Sergoit House made a clean sweep of the Junior and Senior Trophies and emerged the overall winners, followed by Elgon, Ndalat and Cherangany. The Guest of Honour was the famous Kenyan athlete, Ezekiel Kemboi. The parents’ team once again proved too strong for the staff team and won the tug-of-war.

July saw the long awaited return of the Administrator, Mr. Paul Scott and his wife Liz. During his stay in UK he had been hospitalized and had a total hip replacement. The arrival day was graced by the Bishop of Eldoret, Cornelius Korir who said Mass in school and blessed the whole community.

The first 2 weeks of the school ‘holiday’ were still very busy with activities which included the following:
· The Senior Girls’ Choir traveled to Kisumu, on the shores of Lake Victoria , for the Annual Music Festival. They managed to score 85% in their class and were placed 4th in the Republic of Kenya .
· Bongo Patrol of the Kipkeino Boy Scouts’ Troop headed off to Nairobi for the annual camp competition. Due to miscommunication, they arrived a day late and lost some initial marks, but they fought back bravely and managed to obtain 7th place out of the 18 finalists present.
· Three patrols of Girl Guides entered the District competition at a school on the outskirts of Eldoret. Drakensburg Patrol came 1st followed by Atlas Patrol in 2nd position and Everest in 4th position. The first 2 patrols now have to succeed in a Provincial Camp to decide who will go to Nairobi in December for the National Finals.

In the following months the school will embark upon the next phase of development. We are in urgent need of a sick bay where those boarding children who fall sick can be treated by a qualified nurse and, if necessary, spend a peaceful night away from the hustle and bustle of the dormitory.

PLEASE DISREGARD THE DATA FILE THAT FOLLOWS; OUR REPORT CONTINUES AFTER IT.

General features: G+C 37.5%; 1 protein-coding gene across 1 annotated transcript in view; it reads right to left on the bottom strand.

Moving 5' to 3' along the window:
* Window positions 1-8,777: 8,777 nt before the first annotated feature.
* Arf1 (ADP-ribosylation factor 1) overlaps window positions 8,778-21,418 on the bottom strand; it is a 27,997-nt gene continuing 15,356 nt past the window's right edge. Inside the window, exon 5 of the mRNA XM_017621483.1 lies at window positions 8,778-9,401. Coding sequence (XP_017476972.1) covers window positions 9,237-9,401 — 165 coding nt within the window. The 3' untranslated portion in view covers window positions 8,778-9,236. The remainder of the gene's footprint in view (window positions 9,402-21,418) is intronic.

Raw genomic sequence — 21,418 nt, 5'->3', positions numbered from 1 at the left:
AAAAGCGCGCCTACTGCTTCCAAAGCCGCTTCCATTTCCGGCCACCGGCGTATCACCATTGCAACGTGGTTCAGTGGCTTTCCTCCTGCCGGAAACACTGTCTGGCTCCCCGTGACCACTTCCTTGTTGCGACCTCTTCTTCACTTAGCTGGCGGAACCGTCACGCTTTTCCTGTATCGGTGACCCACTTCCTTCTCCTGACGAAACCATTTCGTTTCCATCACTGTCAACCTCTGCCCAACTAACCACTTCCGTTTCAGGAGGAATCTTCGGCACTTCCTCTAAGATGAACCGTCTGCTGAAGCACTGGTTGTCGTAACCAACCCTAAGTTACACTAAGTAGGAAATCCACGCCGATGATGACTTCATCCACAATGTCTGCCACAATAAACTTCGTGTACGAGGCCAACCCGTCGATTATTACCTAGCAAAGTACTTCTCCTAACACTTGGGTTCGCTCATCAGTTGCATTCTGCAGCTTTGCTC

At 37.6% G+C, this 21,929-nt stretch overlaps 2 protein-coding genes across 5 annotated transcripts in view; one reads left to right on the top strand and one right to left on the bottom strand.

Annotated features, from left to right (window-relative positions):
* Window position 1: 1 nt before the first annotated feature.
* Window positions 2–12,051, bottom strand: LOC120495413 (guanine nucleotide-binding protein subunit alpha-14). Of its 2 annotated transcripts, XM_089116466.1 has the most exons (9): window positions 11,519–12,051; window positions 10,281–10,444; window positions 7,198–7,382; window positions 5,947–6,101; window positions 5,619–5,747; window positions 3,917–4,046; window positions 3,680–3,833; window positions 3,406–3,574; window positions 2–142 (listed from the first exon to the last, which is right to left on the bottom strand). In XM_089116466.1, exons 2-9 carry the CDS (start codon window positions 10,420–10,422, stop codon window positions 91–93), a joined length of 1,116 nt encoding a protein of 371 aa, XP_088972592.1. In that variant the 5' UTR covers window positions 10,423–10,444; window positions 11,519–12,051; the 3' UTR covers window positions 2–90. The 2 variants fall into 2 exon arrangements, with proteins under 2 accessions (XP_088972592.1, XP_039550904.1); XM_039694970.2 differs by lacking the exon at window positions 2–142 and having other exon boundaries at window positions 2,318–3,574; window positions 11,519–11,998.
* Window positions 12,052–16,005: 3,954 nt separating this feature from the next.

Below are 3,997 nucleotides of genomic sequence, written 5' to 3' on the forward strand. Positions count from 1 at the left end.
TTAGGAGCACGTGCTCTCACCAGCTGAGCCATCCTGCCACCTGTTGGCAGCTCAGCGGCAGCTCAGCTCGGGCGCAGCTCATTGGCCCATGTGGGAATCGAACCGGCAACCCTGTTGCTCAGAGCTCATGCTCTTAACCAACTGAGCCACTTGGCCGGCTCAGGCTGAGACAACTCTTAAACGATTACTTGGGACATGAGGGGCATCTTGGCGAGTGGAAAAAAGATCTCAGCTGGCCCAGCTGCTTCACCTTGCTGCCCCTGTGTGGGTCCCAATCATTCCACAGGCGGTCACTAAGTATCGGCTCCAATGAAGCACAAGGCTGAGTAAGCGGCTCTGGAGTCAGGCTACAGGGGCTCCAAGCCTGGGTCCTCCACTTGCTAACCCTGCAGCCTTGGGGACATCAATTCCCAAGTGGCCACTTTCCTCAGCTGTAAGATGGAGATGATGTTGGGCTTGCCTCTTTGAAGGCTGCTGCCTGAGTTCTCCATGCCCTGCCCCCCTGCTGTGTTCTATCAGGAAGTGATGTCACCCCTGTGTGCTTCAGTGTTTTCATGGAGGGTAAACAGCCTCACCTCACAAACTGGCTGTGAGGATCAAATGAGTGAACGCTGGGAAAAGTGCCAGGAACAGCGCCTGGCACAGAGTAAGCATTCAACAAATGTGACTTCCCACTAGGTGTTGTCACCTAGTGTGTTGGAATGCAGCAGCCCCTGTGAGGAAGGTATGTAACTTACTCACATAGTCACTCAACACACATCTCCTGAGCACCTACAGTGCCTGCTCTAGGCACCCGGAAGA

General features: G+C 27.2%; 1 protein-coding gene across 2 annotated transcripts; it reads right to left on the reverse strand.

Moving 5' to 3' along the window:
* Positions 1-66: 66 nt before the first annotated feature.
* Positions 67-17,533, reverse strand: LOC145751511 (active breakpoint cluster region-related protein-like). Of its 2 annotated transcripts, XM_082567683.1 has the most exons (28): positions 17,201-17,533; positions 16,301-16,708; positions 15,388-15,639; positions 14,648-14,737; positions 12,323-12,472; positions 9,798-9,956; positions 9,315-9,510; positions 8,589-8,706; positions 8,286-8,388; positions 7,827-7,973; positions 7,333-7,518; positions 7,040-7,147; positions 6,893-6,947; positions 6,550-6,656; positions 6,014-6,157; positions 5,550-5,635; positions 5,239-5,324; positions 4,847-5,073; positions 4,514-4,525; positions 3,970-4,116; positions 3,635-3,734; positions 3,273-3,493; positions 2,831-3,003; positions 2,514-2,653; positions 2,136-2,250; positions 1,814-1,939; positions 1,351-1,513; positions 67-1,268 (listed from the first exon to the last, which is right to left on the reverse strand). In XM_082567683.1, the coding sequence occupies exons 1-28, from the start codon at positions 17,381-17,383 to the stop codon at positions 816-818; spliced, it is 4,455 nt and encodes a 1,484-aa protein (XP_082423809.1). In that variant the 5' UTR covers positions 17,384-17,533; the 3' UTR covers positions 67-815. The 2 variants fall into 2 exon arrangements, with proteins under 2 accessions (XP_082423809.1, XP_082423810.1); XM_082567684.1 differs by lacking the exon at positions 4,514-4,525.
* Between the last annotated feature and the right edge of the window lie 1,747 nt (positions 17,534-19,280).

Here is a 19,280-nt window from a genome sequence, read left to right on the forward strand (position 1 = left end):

We also need a well equipped laundry so that children’s clothes can be washed, dried and ironed. At present, the older children do most of their own washing as this is training them for entry into secondary school where they will be in full control of their own personal belongings. The clothes of the younger children are washed in a bath and ironed on a table.

One other requirement is a water purification plant which will make double sure that the water in the school maintains the necessary standards of purity.

Bread and Water for Africa has already supplied the funding for the completion of most of these projects and work will start in early October and continue into the new-year. We are grateful to our donors for the assistance in getting the infrastructure of the school completed.

In other news, Kipkeino School is one of an elite group of schools worldwide which are classified as “Olympic Schools”. The teacher designated to be the coordinator in the school, Mr. Roger Ogola, has already attended Youth Fora in The Czech Republic and Austria and will attend the 6th World Forum on Sport, Education and Culture to be held in Busan , South Korea during the month of September. This is all sponsored by the International Olympic Committee with the aim of teaching the Olympic principles to the Kipkeino children who will then spread them to schools in the area.

We also look forward to the end of this year when we intend to hold our Thanksgiving Day when we recognize the work and achievements of 2007. This would normally be held in January but that was not possible or appropriate this year. Those involved will be the entire school community whose members work tirelessly for the children entrusted to our care.

We look forward to continued peace so that we can continue with our work of educating young Kenyans to be upstanding citizens of the world.
Compiled by KKS Administrator, Paul Scott

Lewa Community Health Centre
We are still in the process of drafting our proposals for a community health centre on the farm. Fundraising efforts are under way.
We thank you for all your support and always assisting us with our work.

Sincerely yours,
Phyllis Keino


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At 10/21/08, 2:47 PM , Blogger Lizzykewl said...

That's cool. My church is planning on starting an orphanage in Kenya.

Our one in Mexico is doing real good.